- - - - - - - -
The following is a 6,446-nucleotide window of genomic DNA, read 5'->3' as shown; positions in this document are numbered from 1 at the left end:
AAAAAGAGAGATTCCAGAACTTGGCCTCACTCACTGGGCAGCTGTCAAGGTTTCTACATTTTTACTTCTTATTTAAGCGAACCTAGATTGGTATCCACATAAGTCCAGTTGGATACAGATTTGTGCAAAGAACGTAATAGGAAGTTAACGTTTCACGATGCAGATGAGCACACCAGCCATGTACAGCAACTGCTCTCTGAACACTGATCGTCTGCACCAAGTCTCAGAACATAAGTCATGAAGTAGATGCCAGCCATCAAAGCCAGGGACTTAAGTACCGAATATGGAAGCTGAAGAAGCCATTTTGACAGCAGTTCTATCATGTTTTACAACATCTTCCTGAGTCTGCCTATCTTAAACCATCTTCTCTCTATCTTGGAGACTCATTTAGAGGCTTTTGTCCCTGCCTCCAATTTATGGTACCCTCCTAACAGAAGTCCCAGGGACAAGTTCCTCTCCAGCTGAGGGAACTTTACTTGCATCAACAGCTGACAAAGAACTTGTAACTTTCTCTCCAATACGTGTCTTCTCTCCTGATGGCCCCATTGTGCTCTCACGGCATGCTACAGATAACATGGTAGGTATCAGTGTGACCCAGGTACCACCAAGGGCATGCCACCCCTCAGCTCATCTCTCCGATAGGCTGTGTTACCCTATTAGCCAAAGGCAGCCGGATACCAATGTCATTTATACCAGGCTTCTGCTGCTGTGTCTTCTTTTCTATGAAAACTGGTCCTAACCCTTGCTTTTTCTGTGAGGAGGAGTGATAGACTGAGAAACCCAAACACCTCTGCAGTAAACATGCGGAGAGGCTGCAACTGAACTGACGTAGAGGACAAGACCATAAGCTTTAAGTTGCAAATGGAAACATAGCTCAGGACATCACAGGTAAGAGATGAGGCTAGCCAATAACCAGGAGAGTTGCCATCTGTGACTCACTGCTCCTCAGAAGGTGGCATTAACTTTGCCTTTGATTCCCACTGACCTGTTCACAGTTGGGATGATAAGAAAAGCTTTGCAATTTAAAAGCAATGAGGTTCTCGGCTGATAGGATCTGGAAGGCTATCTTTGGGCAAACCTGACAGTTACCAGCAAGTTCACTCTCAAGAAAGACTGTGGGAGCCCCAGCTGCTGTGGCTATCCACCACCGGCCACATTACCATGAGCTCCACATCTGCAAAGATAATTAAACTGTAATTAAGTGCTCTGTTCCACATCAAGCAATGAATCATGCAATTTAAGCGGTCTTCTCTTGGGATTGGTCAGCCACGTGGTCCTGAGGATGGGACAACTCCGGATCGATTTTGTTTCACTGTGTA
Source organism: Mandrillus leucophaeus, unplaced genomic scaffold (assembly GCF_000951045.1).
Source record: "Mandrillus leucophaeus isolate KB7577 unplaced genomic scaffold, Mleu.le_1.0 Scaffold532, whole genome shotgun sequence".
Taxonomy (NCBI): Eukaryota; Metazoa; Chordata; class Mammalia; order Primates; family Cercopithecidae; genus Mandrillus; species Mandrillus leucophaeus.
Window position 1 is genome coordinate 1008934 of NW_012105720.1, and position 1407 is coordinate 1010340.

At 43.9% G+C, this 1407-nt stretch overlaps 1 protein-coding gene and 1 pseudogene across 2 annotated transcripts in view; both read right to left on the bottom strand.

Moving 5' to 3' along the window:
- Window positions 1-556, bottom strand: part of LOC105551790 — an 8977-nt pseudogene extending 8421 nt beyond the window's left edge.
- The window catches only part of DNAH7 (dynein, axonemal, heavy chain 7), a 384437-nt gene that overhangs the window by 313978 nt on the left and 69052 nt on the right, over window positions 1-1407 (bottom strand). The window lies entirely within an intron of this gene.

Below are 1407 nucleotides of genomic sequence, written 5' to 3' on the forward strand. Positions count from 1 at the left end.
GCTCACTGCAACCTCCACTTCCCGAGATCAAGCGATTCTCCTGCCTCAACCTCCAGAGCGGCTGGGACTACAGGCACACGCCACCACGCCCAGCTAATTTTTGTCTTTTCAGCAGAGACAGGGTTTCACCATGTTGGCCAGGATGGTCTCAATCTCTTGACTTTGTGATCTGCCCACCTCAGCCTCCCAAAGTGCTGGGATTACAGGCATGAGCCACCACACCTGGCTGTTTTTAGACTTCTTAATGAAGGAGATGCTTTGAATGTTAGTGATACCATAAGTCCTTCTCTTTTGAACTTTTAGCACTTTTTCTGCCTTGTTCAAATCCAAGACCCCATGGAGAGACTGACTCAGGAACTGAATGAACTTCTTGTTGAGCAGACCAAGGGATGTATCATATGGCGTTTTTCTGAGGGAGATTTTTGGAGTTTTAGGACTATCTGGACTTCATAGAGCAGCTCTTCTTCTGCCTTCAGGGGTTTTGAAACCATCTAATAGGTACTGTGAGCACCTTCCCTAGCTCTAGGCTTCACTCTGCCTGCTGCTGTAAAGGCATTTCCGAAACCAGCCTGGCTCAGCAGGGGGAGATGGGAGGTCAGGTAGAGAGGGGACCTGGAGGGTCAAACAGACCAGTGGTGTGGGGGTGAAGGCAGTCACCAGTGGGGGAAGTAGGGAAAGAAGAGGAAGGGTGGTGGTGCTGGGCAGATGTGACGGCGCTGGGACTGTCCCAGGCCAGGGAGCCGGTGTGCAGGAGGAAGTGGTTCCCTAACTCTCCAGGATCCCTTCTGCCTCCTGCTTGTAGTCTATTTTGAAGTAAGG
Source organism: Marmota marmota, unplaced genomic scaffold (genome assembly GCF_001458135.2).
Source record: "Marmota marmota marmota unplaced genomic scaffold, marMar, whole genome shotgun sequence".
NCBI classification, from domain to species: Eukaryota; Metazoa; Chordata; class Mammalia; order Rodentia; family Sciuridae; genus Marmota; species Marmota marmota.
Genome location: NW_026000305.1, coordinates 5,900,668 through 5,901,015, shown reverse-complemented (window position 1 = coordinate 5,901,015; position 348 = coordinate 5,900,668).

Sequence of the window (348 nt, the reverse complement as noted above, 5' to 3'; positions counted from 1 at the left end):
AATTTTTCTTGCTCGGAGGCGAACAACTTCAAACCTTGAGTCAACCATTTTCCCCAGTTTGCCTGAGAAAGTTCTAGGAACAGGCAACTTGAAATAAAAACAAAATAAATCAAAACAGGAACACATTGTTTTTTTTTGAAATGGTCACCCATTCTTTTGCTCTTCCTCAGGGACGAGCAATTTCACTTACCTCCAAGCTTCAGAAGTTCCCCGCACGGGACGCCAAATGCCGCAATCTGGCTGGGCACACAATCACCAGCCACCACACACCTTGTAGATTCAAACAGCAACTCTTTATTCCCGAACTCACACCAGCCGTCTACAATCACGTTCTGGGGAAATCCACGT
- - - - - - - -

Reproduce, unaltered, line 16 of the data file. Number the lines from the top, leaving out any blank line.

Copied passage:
Genome location: NW_026000305.1, coordinates 5,900,668 through 5,901,015, shown reverse-complemented (window position 1 = coordinate 5,901,015; position 348 = coordinate 5,900,668).